On the surface, being ComputerLunch’s AP seems difficult — a special needs child to manage, a HM who doesn’t seem easily pushed around, and a busy boy on top of things. However, the philosophical differences in how she works with her AP (compared to me, compared to any one else) will give the AP the opportunity to have a very different year — and possibly a much better year. Like the discussion that is going on in another thread right now, curfews, car rules, etc. may matter more than the things that the au pairs (and agencies) often focus on.

End of off-topic observation/public service announcement.

CO Host Mom June 2, 2010 at 9:06 am

My “rules” are that AP cannot be out overnight on a work night, but can be gone on nights where she does not work the next morning. I do not allow the car to be out overnight (with rare exceptions), and I do not allow her to have her boyfriend spend the night at our house (again, with rare exceptions such as if I’m traveling with the kids, and she is staying home). I also require that if she is not going to come home, she let me know, and that she let me know where she’s staying. I don’t need advance notice of this – I’m totally fine with a midnight text message saying that she’s decided to spend the night at someone’s house and won’t be coming home – I just want to know (so I don’t worry), and I want to know where she is (in case something should happen). This has worked fine for the nearly two years my current AP has been with me.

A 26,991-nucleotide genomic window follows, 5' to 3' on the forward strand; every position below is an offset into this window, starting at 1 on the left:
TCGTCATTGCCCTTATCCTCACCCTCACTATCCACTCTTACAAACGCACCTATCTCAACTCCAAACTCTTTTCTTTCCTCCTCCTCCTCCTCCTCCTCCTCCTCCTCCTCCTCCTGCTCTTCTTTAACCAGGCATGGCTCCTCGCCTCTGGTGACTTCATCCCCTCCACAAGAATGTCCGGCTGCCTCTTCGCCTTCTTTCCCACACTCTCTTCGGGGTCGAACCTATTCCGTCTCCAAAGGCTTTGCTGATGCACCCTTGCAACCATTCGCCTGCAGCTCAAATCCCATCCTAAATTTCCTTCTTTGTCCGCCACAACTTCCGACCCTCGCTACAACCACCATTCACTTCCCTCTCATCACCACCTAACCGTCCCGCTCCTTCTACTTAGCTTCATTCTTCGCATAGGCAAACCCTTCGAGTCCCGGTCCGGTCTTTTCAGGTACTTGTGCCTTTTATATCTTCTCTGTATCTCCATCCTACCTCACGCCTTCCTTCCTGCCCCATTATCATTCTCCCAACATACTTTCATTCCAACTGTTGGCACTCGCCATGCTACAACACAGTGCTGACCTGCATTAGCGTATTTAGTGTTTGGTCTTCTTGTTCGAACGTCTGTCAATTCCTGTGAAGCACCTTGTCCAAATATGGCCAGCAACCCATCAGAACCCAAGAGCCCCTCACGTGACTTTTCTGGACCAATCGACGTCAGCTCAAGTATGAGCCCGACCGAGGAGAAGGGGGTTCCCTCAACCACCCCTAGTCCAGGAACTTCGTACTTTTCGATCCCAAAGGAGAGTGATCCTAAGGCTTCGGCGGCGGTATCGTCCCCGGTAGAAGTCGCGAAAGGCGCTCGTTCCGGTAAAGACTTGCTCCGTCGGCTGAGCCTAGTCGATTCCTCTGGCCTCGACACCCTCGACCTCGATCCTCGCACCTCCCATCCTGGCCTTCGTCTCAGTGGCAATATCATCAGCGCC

California Cowgirl June 2, 2010 at 11:23 am

I think it depends on the au pair. We actually had one of our au pairs move in with her boyfriend during her extension period. We had gotten to know the boyfriend and his friends well. To me it was ideal… we had an au pair but also had our personal space (and guest room) back for a while. She took her work seriously and it was never an issue. However, we did discuss all of this before hand – i.e. being on time for work, etc.

Our handbook does state that there is an 11pm curfew the night before work and that she may stay overnight on other occassions but must send a text informing us so that we don’t worry.

StephinBoston June 3, 2010 at 9:03 am

For me, being a host mom is like being a parent without the real control that a mom has over her children, it can be tricky at times. I always try to help my au pairs as much as I can for everything from getting settled when they come to their travel plans during the year and activities they want to do. I offer advise and opinions when I think appropriate but I do try to let them be what they are “young women who are here to experience something different”. All 3 of my au pairs have been so different, some I’ve gotten closer to than others but I can say I’ve done everything I can to make them have a good year with us. I do get emotionally invested and it’s been hard when I’ve felt betrayed when an au pair disregarded the rules and safety of our children.